Creating a Neonatal Antibiotic Stewardship QI Team

Any of the toolkit elements can be implemented as a stand-alone measure in your center. However, for hospitals that would like to create a sustainable culture change around antibiotic stewardship, it will be valuable to implement these measures as part of a more global quality improvement effort.

The Centers for Disease Control and Prevention outlines seven Core Elements of Hospital Antibiotic Stewardship Programs:

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First, assemble a multidisciplinary team that includes representatives from each stakeholder group involved with the delivery of antibiotics to neonates in your hospital. It is important to set a regular meeting schedule with this team. Meetings should be at least monthly and possibly more frequent at the outset.

Team members might include:

  • Senior Leaders (CNO, CMO, CEO)
  • Providers (MD, NP/PA)
  • Pharmacists
  • L&D Nursing Staff
  • Nursery Nursing Staff
  • Nurse Managers
  • EMR IT Staff
  • Lab/Microbiology Technician(s)
  • Families

Implementation Guidance

Several CASC Steering Committee members established a Quality Improvement Team at their own hospitals, and have developed numerous resources with suggestions for how others might implement the same practices.

  • Develop a Project Charter to identify strengths, strategize solutions to challenges, and unify your team around common, actionable goals.

Project Charter Template

Project Charter with Sample Answers

  • The Core Elements of Hospital Antibiotic Stewardship Programs Antibiotic Stewardship Program Assessment Tool can help you complete the Project Charter, and reassess progress over time.

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  • Refer to the Key Drivers of a successful neonatal antibiotic stewardship quality improvement project to identify specific interventions to test with your team

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Still not sure how to get started? The Pediatric Infectious Diseases Society’s How To Guide: Starting an (ASP) is a great resource for setting up your own Antibiotic Stewardship Program. In addition to the resources included in this toolkit, you may wish to visit the Perinatal Quality Collaborative of North Carolina and Illinois Perinatal Quality Collaborative antibiotic stewardship web pages to learn about other AS QI program models.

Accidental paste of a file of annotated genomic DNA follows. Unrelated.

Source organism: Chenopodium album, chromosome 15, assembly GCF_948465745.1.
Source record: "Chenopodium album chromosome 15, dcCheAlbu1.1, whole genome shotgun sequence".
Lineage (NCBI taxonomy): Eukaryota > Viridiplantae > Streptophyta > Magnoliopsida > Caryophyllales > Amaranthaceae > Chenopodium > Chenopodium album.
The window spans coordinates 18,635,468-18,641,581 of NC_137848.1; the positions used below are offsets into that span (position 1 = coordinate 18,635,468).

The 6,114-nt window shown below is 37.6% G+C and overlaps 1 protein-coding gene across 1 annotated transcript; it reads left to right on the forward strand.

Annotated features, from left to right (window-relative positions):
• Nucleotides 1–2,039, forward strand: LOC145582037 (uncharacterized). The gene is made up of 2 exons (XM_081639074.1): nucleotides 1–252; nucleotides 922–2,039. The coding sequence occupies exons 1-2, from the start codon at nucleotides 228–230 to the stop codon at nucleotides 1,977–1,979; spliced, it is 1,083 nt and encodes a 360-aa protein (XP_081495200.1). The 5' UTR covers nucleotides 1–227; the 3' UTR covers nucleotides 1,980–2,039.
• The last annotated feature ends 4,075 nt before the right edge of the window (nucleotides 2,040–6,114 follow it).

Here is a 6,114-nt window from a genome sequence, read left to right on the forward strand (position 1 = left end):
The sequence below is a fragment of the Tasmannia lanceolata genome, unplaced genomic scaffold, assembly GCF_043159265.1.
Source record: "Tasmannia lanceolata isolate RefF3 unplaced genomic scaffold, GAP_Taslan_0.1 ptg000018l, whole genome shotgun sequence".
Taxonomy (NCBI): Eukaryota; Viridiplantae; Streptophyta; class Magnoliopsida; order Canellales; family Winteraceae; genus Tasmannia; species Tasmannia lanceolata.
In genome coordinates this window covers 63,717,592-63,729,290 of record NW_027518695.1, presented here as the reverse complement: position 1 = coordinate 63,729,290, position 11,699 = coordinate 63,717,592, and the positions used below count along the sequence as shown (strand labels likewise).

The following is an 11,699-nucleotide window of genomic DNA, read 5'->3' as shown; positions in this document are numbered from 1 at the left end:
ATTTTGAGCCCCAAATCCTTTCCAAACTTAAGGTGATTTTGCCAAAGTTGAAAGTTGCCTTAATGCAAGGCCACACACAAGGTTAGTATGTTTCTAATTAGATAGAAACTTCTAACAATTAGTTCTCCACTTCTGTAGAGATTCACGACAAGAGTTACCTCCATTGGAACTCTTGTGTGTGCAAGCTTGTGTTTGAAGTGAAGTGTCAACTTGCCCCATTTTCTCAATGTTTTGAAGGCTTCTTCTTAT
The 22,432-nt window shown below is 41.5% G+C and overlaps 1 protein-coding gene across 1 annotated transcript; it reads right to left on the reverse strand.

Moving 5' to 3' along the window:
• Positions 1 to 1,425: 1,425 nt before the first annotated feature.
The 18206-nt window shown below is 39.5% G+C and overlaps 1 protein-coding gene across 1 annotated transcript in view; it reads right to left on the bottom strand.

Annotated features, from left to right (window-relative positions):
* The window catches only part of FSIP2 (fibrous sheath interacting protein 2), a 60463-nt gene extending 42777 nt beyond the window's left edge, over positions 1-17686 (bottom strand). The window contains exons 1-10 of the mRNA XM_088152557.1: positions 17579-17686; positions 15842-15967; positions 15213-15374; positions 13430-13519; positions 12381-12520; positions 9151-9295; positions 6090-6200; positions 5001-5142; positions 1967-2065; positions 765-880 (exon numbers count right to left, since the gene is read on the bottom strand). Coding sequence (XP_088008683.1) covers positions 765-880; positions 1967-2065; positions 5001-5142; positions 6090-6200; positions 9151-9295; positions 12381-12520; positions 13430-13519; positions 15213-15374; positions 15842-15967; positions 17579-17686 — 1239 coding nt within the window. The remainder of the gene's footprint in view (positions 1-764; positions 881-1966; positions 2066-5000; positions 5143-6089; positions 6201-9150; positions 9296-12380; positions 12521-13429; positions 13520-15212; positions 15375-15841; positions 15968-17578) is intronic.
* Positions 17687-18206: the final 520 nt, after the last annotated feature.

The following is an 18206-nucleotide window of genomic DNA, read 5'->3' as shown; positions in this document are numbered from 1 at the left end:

Data collection

Why should my QI team collect data?

Strategic data collection is essential for ensuring your quality improvements are making a difference. Your data can be used to target key areas of improvement, and to communicate successes to your administration or other stakeholders. This data will also help you make sure that your interventions are having the intended effect and leading to improvement.

Suggested approach

Partner with the pharmacy department, which may have an easy way to collect the measures you want to track. Many hospital pharmacies already collect this data.

Establish a baseline from the past 6-12 months to gauge current AUR

  • Because of normal variations, it’s most accurate to have a longer baseline (10-12 months), especially if you have a low delivery volume.
  • Sometimes even just preparing to do a QI project results in changes. It might be best to set your “year” of baseline data to end 1-2 months before the QI project begins.




Track your hospital’s AUR on an Annotated Run Chart each month

This sample run chart shows the importance of building improvements into hospital systems to sustain success.

  • Annotations show which interventions had the biggest impact on your AUR
  • Keep tracking this data after you’ve seen a change until you are confident you have sustained improvement (up to a year after you reach your goal)

Conduct case reviews for all infants with positive blood culture in the first seven days of life to ensure procedural changes do not inadvertently increase risks.

Data collection resources

These tools can be uploaded to your computer and opened with Excel.

Ready to Make a Difference?

A steady rise in maternal mortality rates and disparities in infant mortality have increased the spotlight on the quality of care delivered by hospitals and their staff. Together, we can address these issues, improve outcomes and reduce preventable deaths in our state.

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